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Govt told to strip $15m from ICAC after open hearings torpedoed

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The Marshall Government has been told to claw back $15 million it set aside to fund open ICAC hearings after a series of amendments were passed by parliament last night that appear to effectively kill off any hope of public inquiries ever taking place.

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The Liberals made an election pledge to legislate to allow Independent Commissioner Against Corruption Bruce Lander to hold open investigations into maladministration matters – a step for which he has repeatedly called.

But the initial Bill was modified after a review by parliament’s Crime and Public Integrity Committee, adding safeguards including the right to appeal the process to the Supreme Court that Lander has argued would effectively preclude him from ever holding public hearings.

He also took public aim at a series of 29 Labor amendments, bolstering protections for public officers facing maladministration allegations – including giving them the right to refuse to give evidence, and their lawyers the right to cross-examine witnesses.

But several of the Labor amendments passed parliament’s Upper House last night – despite opposition from Government MLCs – with crossbench support.

That’s despite Lander personally fronting crossbench members last month to outline his concerns with the legislation.

The outcome sends the Bill back to the Lower House – where the Government must now decide whether to pass it in its current form or kill it off altogether.

Either way, the prospect of open hearings appears doomed, with Lander today standing by his previous assertions in correspondence, when he wrote that “the ICAC bill has serious flaws” and would preclude him holding open hearings – even before the Labor amendments.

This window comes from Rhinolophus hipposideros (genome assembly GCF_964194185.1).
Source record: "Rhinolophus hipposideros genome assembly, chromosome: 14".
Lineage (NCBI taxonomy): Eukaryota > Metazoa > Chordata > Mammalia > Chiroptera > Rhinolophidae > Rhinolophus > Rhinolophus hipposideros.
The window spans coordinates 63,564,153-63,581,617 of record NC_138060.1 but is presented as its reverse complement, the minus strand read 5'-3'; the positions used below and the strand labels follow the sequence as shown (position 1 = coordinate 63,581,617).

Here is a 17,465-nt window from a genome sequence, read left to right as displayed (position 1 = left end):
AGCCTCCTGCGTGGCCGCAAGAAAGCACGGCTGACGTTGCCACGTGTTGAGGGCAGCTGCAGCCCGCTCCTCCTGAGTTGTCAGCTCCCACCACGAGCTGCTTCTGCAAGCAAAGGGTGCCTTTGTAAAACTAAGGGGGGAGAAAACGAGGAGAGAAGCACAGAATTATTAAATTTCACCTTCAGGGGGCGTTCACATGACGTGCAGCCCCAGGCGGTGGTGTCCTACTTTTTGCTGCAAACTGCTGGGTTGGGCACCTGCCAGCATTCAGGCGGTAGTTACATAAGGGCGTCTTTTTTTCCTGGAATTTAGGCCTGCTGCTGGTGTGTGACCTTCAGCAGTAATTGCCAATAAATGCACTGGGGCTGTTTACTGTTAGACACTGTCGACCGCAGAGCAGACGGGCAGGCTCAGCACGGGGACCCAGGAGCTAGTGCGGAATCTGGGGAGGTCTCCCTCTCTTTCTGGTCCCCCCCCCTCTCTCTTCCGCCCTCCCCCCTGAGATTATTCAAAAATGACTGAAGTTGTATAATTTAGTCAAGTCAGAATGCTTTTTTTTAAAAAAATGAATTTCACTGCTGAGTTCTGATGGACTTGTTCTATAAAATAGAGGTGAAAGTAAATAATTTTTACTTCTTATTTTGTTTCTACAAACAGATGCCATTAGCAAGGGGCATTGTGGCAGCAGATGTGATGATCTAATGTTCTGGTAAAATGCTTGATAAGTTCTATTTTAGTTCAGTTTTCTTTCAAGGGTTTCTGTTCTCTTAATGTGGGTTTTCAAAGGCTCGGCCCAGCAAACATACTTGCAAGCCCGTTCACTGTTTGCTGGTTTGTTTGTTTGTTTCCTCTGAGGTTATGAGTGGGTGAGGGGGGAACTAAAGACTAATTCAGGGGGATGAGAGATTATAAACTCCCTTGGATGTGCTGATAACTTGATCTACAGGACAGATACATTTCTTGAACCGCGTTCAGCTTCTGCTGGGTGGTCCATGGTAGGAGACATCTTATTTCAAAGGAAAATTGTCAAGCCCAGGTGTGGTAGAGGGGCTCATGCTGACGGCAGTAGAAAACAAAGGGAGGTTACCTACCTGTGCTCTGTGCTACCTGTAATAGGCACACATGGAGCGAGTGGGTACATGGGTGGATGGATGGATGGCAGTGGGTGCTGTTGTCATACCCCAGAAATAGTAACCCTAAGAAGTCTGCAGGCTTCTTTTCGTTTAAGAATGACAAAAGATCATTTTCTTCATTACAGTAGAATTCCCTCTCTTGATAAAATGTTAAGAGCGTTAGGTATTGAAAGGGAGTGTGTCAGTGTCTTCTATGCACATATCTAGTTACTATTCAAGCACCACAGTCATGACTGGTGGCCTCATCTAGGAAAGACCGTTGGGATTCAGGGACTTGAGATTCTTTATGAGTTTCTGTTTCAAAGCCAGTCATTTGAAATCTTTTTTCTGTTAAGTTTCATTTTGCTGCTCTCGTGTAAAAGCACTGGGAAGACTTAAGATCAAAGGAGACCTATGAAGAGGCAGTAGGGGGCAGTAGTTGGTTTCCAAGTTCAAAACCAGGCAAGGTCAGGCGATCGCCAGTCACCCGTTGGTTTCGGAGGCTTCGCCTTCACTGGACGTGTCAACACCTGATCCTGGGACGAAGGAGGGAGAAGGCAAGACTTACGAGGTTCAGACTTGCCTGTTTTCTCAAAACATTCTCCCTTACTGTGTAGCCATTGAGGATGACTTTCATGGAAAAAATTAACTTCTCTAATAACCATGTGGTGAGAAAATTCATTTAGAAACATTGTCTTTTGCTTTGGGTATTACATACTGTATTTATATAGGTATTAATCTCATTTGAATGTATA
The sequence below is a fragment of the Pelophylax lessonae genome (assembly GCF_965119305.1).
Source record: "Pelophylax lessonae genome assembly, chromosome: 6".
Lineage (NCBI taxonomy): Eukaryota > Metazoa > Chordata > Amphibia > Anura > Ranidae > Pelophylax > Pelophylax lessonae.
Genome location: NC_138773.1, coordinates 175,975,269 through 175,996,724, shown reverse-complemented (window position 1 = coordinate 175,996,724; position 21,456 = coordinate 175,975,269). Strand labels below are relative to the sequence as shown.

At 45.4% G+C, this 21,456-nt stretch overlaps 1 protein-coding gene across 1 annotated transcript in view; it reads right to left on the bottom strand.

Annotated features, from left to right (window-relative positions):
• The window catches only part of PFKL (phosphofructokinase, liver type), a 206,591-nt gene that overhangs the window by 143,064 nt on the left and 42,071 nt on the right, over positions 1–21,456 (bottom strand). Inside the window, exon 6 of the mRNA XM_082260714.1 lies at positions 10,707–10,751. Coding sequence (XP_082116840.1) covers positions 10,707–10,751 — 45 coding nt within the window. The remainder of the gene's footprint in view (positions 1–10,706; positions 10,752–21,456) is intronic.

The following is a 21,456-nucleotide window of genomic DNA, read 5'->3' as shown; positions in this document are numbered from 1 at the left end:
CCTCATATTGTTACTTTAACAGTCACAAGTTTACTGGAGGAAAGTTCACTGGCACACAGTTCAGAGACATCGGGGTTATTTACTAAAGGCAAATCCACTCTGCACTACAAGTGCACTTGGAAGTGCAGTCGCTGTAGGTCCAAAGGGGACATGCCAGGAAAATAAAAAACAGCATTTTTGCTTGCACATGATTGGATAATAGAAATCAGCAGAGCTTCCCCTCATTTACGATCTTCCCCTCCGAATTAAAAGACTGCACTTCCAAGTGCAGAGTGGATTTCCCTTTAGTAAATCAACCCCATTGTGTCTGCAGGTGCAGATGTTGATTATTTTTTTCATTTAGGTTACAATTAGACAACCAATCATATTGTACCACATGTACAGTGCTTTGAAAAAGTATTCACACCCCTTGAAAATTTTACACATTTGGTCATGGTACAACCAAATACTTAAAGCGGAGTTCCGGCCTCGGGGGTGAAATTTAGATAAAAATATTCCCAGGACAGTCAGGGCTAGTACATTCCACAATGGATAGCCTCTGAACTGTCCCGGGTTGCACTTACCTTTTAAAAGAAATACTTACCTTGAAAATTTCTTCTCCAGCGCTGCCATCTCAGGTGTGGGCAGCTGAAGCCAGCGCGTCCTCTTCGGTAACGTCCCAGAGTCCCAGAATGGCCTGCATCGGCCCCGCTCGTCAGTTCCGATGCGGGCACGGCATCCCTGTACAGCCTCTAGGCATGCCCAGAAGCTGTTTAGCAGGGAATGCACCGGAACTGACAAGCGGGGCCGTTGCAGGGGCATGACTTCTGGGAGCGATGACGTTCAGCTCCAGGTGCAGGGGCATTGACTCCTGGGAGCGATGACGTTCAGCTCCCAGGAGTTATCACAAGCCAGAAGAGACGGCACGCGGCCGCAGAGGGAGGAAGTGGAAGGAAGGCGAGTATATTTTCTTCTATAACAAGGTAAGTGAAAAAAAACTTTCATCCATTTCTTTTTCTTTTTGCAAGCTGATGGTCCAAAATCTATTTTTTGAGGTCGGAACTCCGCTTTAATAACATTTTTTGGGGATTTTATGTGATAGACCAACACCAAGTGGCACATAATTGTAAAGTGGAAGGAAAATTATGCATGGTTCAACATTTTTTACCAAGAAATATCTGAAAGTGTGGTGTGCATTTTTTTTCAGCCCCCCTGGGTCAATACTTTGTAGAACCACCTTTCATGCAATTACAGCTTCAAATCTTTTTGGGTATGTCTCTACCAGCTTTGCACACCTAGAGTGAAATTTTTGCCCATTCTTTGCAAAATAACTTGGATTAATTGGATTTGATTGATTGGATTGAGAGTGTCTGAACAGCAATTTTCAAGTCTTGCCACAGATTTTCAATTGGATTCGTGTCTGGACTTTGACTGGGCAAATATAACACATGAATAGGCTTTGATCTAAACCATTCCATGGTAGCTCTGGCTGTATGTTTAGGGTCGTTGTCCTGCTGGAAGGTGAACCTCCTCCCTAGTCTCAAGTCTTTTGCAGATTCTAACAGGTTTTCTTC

“If parliament were to accept the [Labor] amendments, not only would the ICAC not be able to carry out investigations in public but I think ICAC would not be able to carry out any investigations into misconduct or maladministration,” he wrote.

In a statement to InDaily today, Lander’s office said: “His view is unaltered.”

The threat to withhold open hearings – and the prospect of the whole Bill being abandoned – prompted Greens MLC Mark Parnell to call for the $15 million allocated in last year’s budget for open hearings to be scrapped.

“If it turns out that, as a result of the passage of this bill as amended… there are no public hearings, then I would like the Government to revisit their decision in the last budget to allocate an additional $15 million to the ICAC to facilitate public hearings,” he told parliament.

“If there are not to be any then they do not need that money, but certainly others do. We know that there are other crucial legal services that are being starved of funds. An additional investment of $15 million into community legal centres or the Legal Services Commission would go a long way to meet the unmet need of disadvantaged people in the community for legal services.”

Attorney-General Vickie Chapman told InDaily: “What happened in the Legislative Council last night is clear proof the Labor Party are completely allergic to transparency and will do anything to sabotage public hearings in matters of serious and systemic maladministration and misconduct – this, after months of using delaying tactics and unworkable proposals to stifle the Government Bill.”

“Peter Malinauskas and the Labor Party should know better after the Oakden and Gillman scandals, which when investigated by ICAC, did not have the ability to conduct open hearings to ensure those involved were accountable and the investigation… was transparent for South Australians,” she said.

“The Government will now be carefully considering the problematic amendments which passed the Legislative Council last night, and their detrimental impacts on the broader role of the ICAC before this Bill returns to the House of Assembly.”

Labor’s Shadow Attorney-General Kyam Maher said “it’s now up to the Government to decide whether they accept the amendments the Legislative Council made, in which case the Bill is law – or give the whole Bill away”.

“It really is in the Government’s court,” he said.

After meeting with Lander, crossbencher John Darley moved his own amendment, effectively rolling back the Bill’s provision to allow witnesses Supreme Court appeal rights.

But InDaily has been told his motion did not even garner a seconder.

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